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The ‘predict, observe, explain’ strategy developed by White and Gunstone (1992) prompts students to predict the outcome of an experiment, then do the experiment and, finally, to explain their reasons for the prediction and the outcome. Joyce (2006) points out that, unless students are asked to predict first what will happen, they may not experiment carefully. She further argues that recording their prediction motivates students to find out answers and that explaining and evaluating predictions and listening to others’ predictions and explanations helps students to evaluate their learning and construct new meanings.

The research

This project was undertaken over one term to investigate how teachers at different levels of schooling used and adapted Science Learning Hub (SLH) resources for their science teaching.

In this research brief, we examine how two primary teachers, Mary and Cilla, adapted the Colour and taste activity in advance of teaching to include a prediction column. Data was collected through videotapes, audiotapes, observations, field notes, interviews, student work and teaching materials.

Findings

The adaptation addition described here was part of a series of activities related to the five senses that Mary and Cilla’s students worked through. The original SLH activity asked students to name the drink colour, taste the drink and then record the taste in a results table. Mary and Cilla asked the students to observe and record the colour of each drink but also asked students to independently write their predictions of what they thought the flavour of the drink would be before tasting.

Following the prediction, students taste tested and then recorded the flavour. In between each taste test, they rinsed their mouths with water to ensure ‘fairness’. Students were highly engaged throughout.

At the conclusion of their taste testing, students reviewed their findings through a whole-class discussion. Students in both classes were shown the package of the colourless raspberry drink and were surprised to find out that every drink was the same flavour – raspberry.

The lesson ended here with the whole-class discussion in Cilla’s class. When interviewed, her students were not entirely convinced that the samples they tasted were the same, although they believed that their teacher would not dupe them. As Dan (8 years) commented, “The taste experiment was a bit confusing because Miss R actually had put all those things the same, but she put in different food colours. I think the food colouring changed the flavour.” Ellie (8 years) disagreed with Dan. She said, “No, it only changed the colour. I knew the yellow was not banana, that it might have been raspberry, but it would be weird to write raspberry for all of them.” The next day, Cilla extended the conversation about the influence of colour on flavour with a follow-up discussion.

Like Cilla’s students Mary’s students were not convinced by the package alone that their drinks were all flavoured raspberry. Mary considered their doubt, and because she had time, she adapted on the spot by adding on extra testing opportunities. She called a group of students to the front of the class, and with eyes closed, they each tasted a different-coloured drink sample. With their eyes still closed, they were to indicate raspberry by putting up their thumbs. All did. Some observing students remained unconvinced. So Mary repeated the eyes-closed testing with another group of students with the same result (all thumbs up).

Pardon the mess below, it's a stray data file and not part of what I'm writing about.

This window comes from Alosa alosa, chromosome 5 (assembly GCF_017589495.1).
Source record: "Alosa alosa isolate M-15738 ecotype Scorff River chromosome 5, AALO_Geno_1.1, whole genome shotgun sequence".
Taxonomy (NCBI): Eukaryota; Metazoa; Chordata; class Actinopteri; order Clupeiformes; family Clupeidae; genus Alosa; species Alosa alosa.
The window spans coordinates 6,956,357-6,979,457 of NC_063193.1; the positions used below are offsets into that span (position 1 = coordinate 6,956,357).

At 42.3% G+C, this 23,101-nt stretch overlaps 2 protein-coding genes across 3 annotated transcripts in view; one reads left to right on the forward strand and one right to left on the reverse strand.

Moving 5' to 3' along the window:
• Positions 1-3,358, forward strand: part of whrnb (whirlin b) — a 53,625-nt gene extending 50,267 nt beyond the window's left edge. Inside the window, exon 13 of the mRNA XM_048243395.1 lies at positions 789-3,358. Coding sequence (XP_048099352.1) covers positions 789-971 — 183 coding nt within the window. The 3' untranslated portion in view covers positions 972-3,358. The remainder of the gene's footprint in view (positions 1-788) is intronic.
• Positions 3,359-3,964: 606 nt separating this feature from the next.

In light of this consistent evidence, all students were now convinced that the drinks were the same flavour despite their different colours. They concluded that the colours had influenced what they thought the flavours were.

The drinks [experiments] helped us prove that colour doesn’t matter to flavour… But the colour helped you get ready. It tastes a little like you thought it would be by the colour.

As a final task, students in both classes individually wrote their own conclusions. For example, Nancy (8 years) wrote: “I believe that scientists are right that when you see a colour you think of a flavour.” Interview comments confirmed this understanding. For example, Tom (8 years) said, “The drinks [experiments] helped us prove that colour doesn’t matter to flavour… But the colour helped you get ready. It tastes a little like you thought it would be by the colour.”

Concluding comment

As an adaptation in advance, the addition of a prediction column to the SLH colour-flavour student worksheet was a thoughtful way to help students undertake scientific inquiry in a more investigative manner. When students make predictions, they become engaged and motivated to test their predictions. They become involved in the scientific process through developing an idea (prediction), collecting data and reviewing ideas in the light of evidence and through discussion of results. In this case, the teachers’ adaptive expertise came into play when they adjusted the SLH task prior to teaching. Mary’s adaptive expertise was also evident when she responded in the moment to what she noticed about students’ understandings by improvising the extra taste-testing activities.

References

Joyce, C. (2006). Predict, observe, explain (POE) http://arb.nzcer.org.nz/strategies/poe.php

White, R.T. & Gunstone, R.F. (1992). Probing understanding. Great Britain: Falmer Press.

 

    Published 26 August 2014